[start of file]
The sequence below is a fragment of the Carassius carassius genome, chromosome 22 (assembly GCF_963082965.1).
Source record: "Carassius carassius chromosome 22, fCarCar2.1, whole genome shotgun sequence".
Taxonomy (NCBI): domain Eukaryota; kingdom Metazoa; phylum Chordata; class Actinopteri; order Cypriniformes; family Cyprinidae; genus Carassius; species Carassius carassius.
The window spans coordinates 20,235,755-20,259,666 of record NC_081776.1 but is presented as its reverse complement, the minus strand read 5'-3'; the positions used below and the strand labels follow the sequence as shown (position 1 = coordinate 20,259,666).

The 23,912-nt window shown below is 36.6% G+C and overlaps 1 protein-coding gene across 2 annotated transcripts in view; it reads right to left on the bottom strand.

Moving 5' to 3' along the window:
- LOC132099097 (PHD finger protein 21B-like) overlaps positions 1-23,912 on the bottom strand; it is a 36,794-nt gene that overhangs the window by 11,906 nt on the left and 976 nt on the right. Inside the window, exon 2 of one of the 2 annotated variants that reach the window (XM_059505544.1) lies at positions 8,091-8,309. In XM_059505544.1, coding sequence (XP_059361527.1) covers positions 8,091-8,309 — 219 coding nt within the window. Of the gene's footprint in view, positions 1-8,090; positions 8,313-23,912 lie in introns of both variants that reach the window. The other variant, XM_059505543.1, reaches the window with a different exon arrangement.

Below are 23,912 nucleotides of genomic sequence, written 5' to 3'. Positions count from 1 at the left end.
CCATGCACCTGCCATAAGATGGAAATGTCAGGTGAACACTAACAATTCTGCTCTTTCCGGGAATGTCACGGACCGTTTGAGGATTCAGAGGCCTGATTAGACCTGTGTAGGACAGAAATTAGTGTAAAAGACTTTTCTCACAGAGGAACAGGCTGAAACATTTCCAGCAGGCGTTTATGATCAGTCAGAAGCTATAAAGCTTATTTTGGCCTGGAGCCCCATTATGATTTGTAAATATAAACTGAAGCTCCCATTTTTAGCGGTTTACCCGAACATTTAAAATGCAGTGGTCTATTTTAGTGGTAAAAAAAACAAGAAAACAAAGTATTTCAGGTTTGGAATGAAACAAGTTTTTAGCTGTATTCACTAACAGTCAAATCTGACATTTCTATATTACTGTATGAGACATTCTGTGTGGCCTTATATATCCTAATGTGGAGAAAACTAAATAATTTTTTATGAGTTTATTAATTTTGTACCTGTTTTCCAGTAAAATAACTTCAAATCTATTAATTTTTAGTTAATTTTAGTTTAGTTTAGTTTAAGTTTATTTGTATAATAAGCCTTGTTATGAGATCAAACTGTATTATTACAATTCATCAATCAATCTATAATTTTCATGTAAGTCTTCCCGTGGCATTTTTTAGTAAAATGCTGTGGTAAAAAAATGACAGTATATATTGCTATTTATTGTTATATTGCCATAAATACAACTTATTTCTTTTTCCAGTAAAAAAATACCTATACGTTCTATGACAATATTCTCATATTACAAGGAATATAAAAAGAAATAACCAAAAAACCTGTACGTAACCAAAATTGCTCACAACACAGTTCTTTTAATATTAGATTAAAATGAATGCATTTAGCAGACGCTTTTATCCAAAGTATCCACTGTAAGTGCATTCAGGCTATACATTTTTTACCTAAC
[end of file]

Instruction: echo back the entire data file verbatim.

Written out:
The sequence below is a fragment of the Carassius carassius genome, chromosome 22 (assembly GCF_963082965.1).
Source record: "Carassius carassius chromosome 22, fCarCar2.1, whole genome shotgun sequence".
Taxonomy (NCBI): domain Eukaryota; kingdom Metazoa; phylum Chordata; class Actinopteri; order Cypriniformes; family Cyprinidae; genus Carassius; species Carassius carassius.
The window spans coordinates 20,235,755-20,259,666 of record NC_081776.1 but is presented as its reverse complement, the minus strand read 5'-3'; the positions used below and the strand labels follow the sequence as shown (position 1 = coordinate 20,259,666).

The 23,912-nt window shown below is 36.6% G+C and overlaps 1 protein-coding gene across 2 annotated transcripts in view; it reads right to left on the bottom strand.

Moving 5' to 3' along the window:
- LOC132099097 (PHD finger protein 21B-like) overlaps positions 1-23,912 on the bottom strand; it is a 36,794-nt gene that overhangs the window by 11,906 nt on the left and 976 nt on the right. Inside the window, exon 2 of one of the 2 annotated variants that reach the window (XM_059505544.1) lies at positions 8,091-8,309. In XM_059505544.1, coding sequence (XP_059361527.1) covers positions 8,091-8,309 — 219 coding nt within the window. Of the gene's footprint in view, positions 1-8,090; positions 8,313-23,912 lie in introns of both variants that reach the window. The other variant, XM_059505543.1, reaches the window with a different exon arrangement.

Below are 23,912 nucleotides of genomic sequence, written 5' to 3'. Positions count from 1 at the left end.
CCATGCACCTGCCATAAGATGGAAATGTCAGGTGAACACTAACAATTCTGCTCTTTCCGGGAATGTCACGGACCGTTTGAGGATTCAGAGGCCTGATTAGACCTGTGTAGGACAGAAATTAGTGTAAAAGACTTTTCTCACAGAGGAACAGGCTGAAACATTTCCAGCAGGCGTTTATGATCAGTCAGAAGCTATAAAGCTTATTTTGGCCTGGAGCCCCATTATGATTTGTAAATATAAACTGAAGCTCCCATTTTTAGCGGTTTACCCGAACATTTAAAATGCAGTGGTCTATTTTAGTGGTAAAAAAAACAAGAAAACAAAGTATTTCAGGTTTGGAATGAAACAAGTTTTTAGCTGTATTCACTAACAGTCAAATCTGACATTTCTATATTACTGTATGAGACATTCTGTGTGGCCTTATATATCCTAATGTGGAGAAAACTAAATAATTTTTTATGAGTTTATTAATTTTGTACCTGTTTTCCAGTAAAATAACTTCAAATCTATTAATTTTTAGTTAATTTTAGTTTAGTTTAGTTTAAGTTTATTTGTATAATAAGCCTTGTTATGAGATCAAACTGTATTATTACAATTCATCAATCAATCTATAATTTTCATGTAAGTCTTCCCGTGGCATTTTTTAGTAAAATGCTGTGGTAAAAAAATGACAGTATATATTGCTATTTATTGTTATATTGCCATAAATACAACTTATTTCTTTTTCCAGTAAAAAAATACCTATACGTTCTATGACAATATTCTCATATTACAAGGAATATAAAAAGAAATAACCAAAAAACCTGTACGTAACCAAAATTGCTCACAACACAGTTCTTTTAATATTAGATTAAAATGAATGCATTTAGCAGACGCTTTTATCCAAAGTATCCACTGTAAGTGCATTCAGGCTATACATTTTTTACCTAAC